When some people describe life, they go with the old cliché of life being a roller coaster ride or in many cases “like a tidal wave”. A tide is described aptly as “a rising and falling in sea level”. And for most of us, that’s how life really is. I can recall many times in my own life where a bad moment in my life is immediately followed by a good moment, where tragedy is triumphed by hope and jubilation. Plots in writing take the same form and is probably why we can use another cliché in “art imitates life”.
If you take a classic film like 1939’s The Wizard of Oz, the plot point shifts quickly from good to bad to good to bad. Dorothy is at home on her farm in Kansas, bemoaning the fact that Mrs. Gulch is a mean-spirited witch that angers her and her dog, Toto. Like most teenagers, the world is falling apart around them and all they look for is some attention and appreciation. And so, Dorothy decides to run away. Then, the weather changes from dreary to stormy and a tornado leads to Dorothy’s bedroom window ripping apart and knocking her silly.
This is where the tide of the film and the plot (and if Dorothy Gale was a real person, also her life) changes. The world around Dorothy becomes more enhanced with jolly munchkins, beautiful witches, and a sparkling yellow brick road. (On a side note, does anyone ever wonder what the RED brick road next to it led to? I always thought that it would have been cool to let the viewer decide which road she takes and have the movie split in two depending on….you know what…it’s 1939…never you mind that…) Moving on, for a few minutes, there’s a happy song with munchkins celebrating the death of the “Wicked Witch of the East” until her sister shows up and warns Dorothy that she’s coming for her.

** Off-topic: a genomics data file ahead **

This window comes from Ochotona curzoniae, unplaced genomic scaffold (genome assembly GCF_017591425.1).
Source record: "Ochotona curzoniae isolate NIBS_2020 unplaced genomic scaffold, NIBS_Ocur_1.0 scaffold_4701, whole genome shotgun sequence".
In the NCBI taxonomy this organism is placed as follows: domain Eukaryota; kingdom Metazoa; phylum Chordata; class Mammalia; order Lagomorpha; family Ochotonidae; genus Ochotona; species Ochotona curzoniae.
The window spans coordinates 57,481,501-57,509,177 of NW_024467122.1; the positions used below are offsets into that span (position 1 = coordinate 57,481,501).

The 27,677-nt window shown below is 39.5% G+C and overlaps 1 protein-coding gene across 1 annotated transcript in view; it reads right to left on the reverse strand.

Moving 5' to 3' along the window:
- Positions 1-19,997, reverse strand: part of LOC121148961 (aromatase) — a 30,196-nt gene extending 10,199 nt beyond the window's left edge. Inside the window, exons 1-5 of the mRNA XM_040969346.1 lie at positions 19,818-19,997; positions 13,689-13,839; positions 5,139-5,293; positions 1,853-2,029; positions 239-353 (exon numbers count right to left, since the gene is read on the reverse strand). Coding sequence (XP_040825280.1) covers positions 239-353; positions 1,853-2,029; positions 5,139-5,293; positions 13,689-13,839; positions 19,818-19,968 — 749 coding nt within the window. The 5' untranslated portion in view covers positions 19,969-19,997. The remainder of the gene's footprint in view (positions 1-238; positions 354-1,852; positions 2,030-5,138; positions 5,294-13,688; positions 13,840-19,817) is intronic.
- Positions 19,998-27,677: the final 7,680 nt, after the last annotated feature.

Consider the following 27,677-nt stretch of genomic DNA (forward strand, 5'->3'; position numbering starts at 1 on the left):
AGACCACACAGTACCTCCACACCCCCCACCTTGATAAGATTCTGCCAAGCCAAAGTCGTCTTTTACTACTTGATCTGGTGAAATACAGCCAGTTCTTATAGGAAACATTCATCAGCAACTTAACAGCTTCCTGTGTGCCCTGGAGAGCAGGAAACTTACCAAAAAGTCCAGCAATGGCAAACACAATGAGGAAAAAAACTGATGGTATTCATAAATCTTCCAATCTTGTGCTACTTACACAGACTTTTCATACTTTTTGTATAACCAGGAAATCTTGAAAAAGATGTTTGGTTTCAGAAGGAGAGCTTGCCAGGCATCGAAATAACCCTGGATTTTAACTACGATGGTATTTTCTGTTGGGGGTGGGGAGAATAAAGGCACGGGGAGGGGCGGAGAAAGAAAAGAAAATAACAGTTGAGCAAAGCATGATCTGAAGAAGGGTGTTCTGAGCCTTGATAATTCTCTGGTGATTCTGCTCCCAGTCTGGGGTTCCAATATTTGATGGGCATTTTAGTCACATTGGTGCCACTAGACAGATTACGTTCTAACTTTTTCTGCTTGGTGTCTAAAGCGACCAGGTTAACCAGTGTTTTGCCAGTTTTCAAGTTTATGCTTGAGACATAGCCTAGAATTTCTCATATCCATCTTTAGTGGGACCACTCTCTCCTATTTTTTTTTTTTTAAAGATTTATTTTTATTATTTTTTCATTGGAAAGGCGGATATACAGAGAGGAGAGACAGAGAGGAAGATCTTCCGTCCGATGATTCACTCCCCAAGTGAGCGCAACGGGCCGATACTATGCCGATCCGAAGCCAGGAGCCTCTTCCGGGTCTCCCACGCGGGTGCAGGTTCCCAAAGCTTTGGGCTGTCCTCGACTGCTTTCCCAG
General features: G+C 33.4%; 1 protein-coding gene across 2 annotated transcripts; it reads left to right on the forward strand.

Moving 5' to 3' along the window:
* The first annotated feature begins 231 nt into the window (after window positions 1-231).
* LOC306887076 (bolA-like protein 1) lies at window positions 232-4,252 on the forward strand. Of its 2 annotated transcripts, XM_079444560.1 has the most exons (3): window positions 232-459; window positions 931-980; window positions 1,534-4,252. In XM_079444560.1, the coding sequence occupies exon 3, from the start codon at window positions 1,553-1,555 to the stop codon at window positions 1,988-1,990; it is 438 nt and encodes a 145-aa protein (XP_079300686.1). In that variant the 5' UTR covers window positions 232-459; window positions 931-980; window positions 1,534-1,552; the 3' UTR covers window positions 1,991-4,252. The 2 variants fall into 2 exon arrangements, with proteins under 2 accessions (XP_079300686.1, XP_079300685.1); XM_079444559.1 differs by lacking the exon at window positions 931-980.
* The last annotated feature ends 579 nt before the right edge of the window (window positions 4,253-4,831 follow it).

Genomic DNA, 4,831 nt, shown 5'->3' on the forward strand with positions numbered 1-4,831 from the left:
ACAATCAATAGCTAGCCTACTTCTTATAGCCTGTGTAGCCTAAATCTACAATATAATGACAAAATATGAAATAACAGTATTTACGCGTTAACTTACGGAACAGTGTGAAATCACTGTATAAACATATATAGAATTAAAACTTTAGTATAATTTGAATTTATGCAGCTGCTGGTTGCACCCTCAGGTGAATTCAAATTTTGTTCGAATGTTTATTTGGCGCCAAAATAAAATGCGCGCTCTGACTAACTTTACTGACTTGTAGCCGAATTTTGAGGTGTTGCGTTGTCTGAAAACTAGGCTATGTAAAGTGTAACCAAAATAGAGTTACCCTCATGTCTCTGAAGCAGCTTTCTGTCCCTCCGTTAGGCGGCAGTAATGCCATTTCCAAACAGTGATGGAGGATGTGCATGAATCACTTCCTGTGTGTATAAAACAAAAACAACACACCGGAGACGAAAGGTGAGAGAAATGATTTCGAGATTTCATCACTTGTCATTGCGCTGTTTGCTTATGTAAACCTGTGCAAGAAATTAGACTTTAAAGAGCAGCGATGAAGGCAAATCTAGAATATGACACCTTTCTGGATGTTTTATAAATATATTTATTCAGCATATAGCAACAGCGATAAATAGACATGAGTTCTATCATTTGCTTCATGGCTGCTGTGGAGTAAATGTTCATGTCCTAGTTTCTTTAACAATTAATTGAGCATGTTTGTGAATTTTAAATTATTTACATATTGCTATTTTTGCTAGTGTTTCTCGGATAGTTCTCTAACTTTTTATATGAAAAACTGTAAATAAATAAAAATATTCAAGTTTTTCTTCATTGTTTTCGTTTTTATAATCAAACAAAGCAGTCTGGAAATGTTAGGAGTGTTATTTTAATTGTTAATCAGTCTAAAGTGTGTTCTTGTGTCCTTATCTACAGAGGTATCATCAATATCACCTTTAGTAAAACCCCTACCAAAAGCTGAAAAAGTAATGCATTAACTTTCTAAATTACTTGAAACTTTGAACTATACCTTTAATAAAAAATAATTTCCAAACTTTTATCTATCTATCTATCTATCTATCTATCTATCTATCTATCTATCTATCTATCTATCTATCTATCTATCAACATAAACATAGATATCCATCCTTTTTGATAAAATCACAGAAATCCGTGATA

One of the things I always notice in the film is that the mood is mimicked by the setting. When the film starts, the skies become darker and when Dorothy is “somewhere over the rainbow”, the colorful scene also brings out joy and happiness. There’s a vivacious feeling when Dorothy first meets the Scarecrow, but it gets darker and windier as they meet the Tin Man and Cowardly Lion. All this goes along with the plot shifting up and down, from light to dark moments.
Plot points in writing and scripts should take the same form, in my eyes, leaving the audience always guessing what’s going to happen next. Are we supposed to feel happy, sad, anguished, shocked? When the main characters achieve triumph, we achieve it with them and when they feel at their lowest point, so do we.
In my own writing, I always try to give the audience a sense of the lowest points of each character’s life and a struggle to maintain a normal journey. Just like us, the characters I portray go through heartbreak, loss, and affliction, but they’re balanced with triumph and a sense of a road that will lead to optimism in their future.
In The Wizard of Oz, Dorothy needed a Scarecrow, a Tin Man and a Lion to complete her journey. She needed to gain knowledge, a heart and a loss of her own fear to keep her on a journey of hope and so that she could hopefully return home.
“Tidal” writing is what allows the audience to identify with each character. If each character goes through their own ups and downs, the audience will identify with them as well. Plot structure and characterization leads to realism and allows audience expectations to rise and fall with the characters. And that’s where the writer’s next journey begins.
What other films or books illustrate “tidal writing”? Have you used it in your writing as well? Reach out and comment on what you think. For more on the daily prompt, visit here: https://dailypost.wordpress.com/prompts/tide/.